National Security Adviser: G7 Summit Could Be Held in DC by End of June

Melanie Arter | May 26, 2020 | 3:38pm EDT
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President Donald Trump(L)walks next to new national security advisor Robert O'Brien on September 18, 2019 at Los Angeles International Airport in Los Angeles, California.  (Photo by Nicholas Kamm / AFP via Getty Images)
President Donald Trump(L)walks next to new national security advisor Robert O'Brien on September 18, 2019 at Los Angeles International Airport in Los Angeles, California. (Photo by Nicholas Kamm / AFP via Getty Images)

( - The Trump administration is welcoming G7 leaders to attend the summit in Washington, D.C. at the end of June even as the nation’s capital is considered to have the highest positivity rate for COVID-19 in the nation, National Security Adviser Robert O’Brien told CBS’s “Face the Nation” on Sunday.

When asked whether all G-7 leaders agreed to come to Washington and whether it is advisable to do that, O’Brien said, “The G-7 summit, if it happens in person - and we think it will - will take place at the end of June. So we're-- I think we're getting very close to the peak, if we're not at the peak already in Washington and if the situation permits it - and we think it will - we'd love to have the G-7 in person.

“I think the G-7 leaders would love to meet in person and not do a video conference. So the president extended the invitation, and so far we've got a great response. The logistics--we'll make sure everybody is tested. We'll make sure that it's a safe environment if the leaders can come here, but we'd love to host them in Washington,” he said.

“So end of June, no longer June 10th for the G-7?” host Margaret Brennan asked.

“No, I think we would be looking at the end of June at this point, just because the logistics of bringing in so many world leaders with their security details and planning for the event,” the national security adviser said.

“So I think it would be later in June, but, again, it's a chance for the leaders of the democracies of the free enterprise countries to get together and decide how to get their economies reopened and how we can work together to make sure that we all come out of this COVID crisis and bring back health and peace and prosperity for our peoples,” O’Brien said.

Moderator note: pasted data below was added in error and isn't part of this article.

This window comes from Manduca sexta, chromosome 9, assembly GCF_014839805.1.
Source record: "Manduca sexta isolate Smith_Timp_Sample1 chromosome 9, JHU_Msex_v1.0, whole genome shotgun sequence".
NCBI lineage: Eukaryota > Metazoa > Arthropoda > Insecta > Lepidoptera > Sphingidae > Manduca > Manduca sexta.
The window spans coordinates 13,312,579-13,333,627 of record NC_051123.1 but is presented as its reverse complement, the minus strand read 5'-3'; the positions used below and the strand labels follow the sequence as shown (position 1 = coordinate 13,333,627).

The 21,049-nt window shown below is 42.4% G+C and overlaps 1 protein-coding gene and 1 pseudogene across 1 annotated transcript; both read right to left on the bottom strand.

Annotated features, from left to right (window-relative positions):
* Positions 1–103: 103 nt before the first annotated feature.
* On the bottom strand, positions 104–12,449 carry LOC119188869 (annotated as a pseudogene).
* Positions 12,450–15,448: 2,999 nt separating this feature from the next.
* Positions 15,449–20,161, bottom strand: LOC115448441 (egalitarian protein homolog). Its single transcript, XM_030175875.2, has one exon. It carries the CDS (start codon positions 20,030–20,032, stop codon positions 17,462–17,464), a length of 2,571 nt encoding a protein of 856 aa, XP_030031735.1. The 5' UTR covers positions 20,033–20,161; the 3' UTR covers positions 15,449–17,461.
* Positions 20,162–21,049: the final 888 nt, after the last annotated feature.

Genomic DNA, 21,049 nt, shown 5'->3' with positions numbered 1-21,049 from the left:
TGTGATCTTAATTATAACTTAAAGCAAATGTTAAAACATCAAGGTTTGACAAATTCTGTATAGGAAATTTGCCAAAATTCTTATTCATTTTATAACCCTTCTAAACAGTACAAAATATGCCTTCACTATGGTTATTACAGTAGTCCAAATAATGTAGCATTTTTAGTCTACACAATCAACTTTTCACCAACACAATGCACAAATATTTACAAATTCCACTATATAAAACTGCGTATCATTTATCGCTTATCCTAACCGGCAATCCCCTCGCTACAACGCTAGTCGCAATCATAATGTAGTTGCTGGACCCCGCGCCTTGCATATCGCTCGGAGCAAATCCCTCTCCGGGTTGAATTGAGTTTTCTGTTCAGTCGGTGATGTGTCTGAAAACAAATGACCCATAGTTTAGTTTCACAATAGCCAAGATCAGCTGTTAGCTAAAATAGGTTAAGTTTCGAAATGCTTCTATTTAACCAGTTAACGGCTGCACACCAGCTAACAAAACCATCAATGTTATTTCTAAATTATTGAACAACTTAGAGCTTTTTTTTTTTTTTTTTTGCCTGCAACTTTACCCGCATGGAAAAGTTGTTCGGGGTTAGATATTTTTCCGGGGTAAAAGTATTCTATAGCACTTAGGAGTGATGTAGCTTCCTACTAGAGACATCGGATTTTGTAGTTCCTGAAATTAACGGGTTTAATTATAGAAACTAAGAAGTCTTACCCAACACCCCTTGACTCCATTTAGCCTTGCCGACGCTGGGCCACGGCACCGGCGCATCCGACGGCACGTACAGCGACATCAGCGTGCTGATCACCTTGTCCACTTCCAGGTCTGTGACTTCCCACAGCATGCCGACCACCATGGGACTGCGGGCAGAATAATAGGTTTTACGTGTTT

“We learned this week, because the president shared it, that he's been taking hydroxychloroquine along with zinc. He also mentioned he's been taking azithromycin. Is there a national security risk for the commander-in-chief to be taking a medication that the FDA warns the public there is risk of having heart problems? And are there other drugs that the president is taking?” Brennan asked.

“Well, I'm not aware of the-- of any other drugs that the president's taking, but he's in close consultation with his physician, Commander Sean Conley, a Navy physician, who's an outstanding doctor, and I'm sure they are doing the right regimen for President Trump,” O’Brien asked.

“I can tell you with the antimalarial drugs I've spent a lot of time in Africa over the years, and I have taken antimalarial drugs with no side effects and no problems during that time, and so I think the president's under great medical care with Walter Reed and with Doctor Conley here at the White House, and I think he's doing the right thing for-- that he and his physician believe is good for the president,” he said.

"So I'm not concerned about his health. The guy's got more energy than anyone I've ever seen. He works 16, 18 hours a day. So I don't see any change in his strong performance as a result of whatever health regimen he is under undergoing,” the national security adviser said.

O’Brien indicated that the administration is considering cutting off travel from Brazil, because of the spike in coronavirus infections, and because it’s an area that Dr. Anthony Fauci, director of the National Institute of Allergy and Infectious Disease, who serves on the White House Coronavirus Task Force, said he’s very concerned about.

When asked whether they’re considering cutting off travel to the Southern Hemisphere, O’Brien said, “You know we're concerned about the people of the Southern Hemisphere and, certainly, the people of Brazil. They're having a rough go of it. We've had a rough go of it.”

“As far as travel to Brazil goes ... I think that we'll have a 212(f) decision today with respect to Brazil and just like we did with the U.K. and-- and Europe and China--and we hope that'll be temporary, but because of the situation in Brazil, we're going to take every step necessary to protect the American people,” the national security adviser said.

“So that sounds like you are looking to cut off travel from Brazil and the Southern Hemisphere,” Brennan said.

“Well, as of now, I'd say Brazil, and we'll take a look at-- at the other countries on a country by country basis for sure,” O’Brien said.

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